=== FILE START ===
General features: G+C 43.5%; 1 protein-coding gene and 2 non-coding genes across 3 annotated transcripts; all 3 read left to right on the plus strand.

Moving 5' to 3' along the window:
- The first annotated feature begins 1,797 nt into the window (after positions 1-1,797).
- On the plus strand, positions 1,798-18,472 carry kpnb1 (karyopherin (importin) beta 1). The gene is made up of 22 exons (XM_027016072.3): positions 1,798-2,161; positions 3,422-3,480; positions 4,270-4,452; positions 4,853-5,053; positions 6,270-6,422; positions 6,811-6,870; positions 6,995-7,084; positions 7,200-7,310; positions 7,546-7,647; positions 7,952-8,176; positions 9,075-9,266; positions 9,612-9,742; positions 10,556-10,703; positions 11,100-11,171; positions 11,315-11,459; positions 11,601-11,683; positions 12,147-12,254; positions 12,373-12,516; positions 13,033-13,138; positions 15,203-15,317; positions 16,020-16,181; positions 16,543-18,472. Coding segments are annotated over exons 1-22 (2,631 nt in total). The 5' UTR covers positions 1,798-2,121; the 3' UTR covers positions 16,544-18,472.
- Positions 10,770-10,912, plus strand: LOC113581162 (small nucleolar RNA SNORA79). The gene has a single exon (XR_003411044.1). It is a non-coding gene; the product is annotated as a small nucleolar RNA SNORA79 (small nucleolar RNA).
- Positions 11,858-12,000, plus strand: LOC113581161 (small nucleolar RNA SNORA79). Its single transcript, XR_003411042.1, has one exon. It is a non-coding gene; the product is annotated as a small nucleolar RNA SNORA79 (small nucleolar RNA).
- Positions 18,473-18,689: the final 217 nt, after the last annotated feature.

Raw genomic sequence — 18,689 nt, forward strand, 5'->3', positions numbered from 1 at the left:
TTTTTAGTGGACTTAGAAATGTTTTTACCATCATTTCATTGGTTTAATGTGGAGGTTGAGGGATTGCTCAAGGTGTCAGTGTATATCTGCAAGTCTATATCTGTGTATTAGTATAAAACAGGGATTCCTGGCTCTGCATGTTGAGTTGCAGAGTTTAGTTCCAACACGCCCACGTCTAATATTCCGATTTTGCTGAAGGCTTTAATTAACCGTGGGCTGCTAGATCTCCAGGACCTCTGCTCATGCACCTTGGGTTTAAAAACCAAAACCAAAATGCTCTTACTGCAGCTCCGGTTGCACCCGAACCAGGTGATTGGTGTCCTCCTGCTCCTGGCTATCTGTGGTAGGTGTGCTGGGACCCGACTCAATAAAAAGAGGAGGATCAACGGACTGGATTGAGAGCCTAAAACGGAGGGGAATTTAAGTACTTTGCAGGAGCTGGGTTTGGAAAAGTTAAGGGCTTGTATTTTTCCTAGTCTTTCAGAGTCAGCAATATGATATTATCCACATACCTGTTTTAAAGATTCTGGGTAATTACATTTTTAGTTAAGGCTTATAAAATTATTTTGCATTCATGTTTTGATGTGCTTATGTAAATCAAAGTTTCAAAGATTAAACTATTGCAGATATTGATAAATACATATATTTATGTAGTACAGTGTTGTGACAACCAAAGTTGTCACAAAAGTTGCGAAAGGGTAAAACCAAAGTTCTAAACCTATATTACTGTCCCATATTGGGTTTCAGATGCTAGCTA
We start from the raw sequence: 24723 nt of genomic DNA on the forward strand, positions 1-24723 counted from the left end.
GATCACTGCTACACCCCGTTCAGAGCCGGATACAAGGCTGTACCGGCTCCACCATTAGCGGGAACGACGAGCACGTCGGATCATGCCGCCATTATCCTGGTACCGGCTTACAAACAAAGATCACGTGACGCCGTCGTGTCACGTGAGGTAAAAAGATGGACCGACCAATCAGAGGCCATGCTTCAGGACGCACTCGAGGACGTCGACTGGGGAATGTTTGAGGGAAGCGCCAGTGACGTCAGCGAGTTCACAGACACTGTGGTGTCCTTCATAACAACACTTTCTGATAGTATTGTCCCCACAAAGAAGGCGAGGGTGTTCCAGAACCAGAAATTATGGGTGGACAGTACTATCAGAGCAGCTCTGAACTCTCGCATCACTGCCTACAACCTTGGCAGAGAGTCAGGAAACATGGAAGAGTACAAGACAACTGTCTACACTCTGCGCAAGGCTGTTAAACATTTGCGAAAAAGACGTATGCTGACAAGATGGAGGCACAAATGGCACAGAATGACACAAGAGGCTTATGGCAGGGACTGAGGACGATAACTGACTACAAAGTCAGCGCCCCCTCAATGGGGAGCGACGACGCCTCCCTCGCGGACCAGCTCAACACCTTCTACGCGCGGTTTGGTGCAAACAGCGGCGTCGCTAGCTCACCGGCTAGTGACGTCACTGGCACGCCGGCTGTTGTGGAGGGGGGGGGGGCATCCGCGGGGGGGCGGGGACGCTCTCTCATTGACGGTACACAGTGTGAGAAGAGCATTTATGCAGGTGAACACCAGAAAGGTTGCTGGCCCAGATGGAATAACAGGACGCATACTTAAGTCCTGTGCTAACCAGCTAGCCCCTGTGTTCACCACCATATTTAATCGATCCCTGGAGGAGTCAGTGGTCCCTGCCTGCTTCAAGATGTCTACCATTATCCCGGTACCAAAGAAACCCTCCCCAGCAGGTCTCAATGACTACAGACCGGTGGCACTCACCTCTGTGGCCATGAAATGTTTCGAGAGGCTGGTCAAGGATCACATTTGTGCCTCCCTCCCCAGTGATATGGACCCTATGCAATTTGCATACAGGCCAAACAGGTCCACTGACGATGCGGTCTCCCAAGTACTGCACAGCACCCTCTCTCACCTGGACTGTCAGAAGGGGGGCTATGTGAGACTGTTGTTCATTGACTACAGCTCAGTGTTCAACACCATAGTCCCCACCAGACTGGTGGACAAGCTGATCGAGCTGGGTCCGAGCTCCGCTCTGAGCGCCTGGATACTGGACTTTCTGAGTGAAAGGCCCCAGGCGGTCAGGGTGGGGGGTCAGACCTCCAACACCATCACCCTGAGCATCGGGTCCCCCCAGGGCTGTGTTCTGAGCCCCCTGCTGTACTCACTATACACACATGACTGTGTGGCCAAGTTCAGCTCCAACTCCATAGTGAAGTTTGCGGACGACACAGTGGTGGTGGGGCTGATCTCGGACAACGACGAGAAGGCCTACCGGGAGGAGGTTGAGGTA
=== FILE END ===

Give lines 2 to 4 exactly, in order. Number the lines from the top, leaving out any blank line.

Moving 5' to 3' along the window:
- The first annotated feature begins 1,797 nt into the window (after positions 1-1,797).
- On the plus strand, positions 1,798-18,472 carry kpnb1 (karyopherin (importin) beta 1). The gene is made up of 22 exons (XM_027016072.3): positions 1,798-2,161; positions 3,422-3,480; positions 4,270-4,452; positions 4,853-5,053; positions 6,270-6,422; positions 6,811-6,870; positions 6,995-7,084; positions 7,200-7,310; positions 7,546-7,647; positions 7,952-8,176; positions 9,075-9,266; positions 9,612-9,742; positions 10,556-10,703; positions 11,100-11,171; positions 11,315-11,459; positions 11,601-11,683; positions 12,147-12,254; positions 12,373-12,516; positions 13,033-13,138; positions 15,203-15,317; positions 16,020-16,181; positions 16,543-18,472. Coding segments are annotated over exons 1-22 (2,631 nt in total). The 5' UTR covers positions 1,798-2,121; the 3' UTR covers positions 16,544-18,472.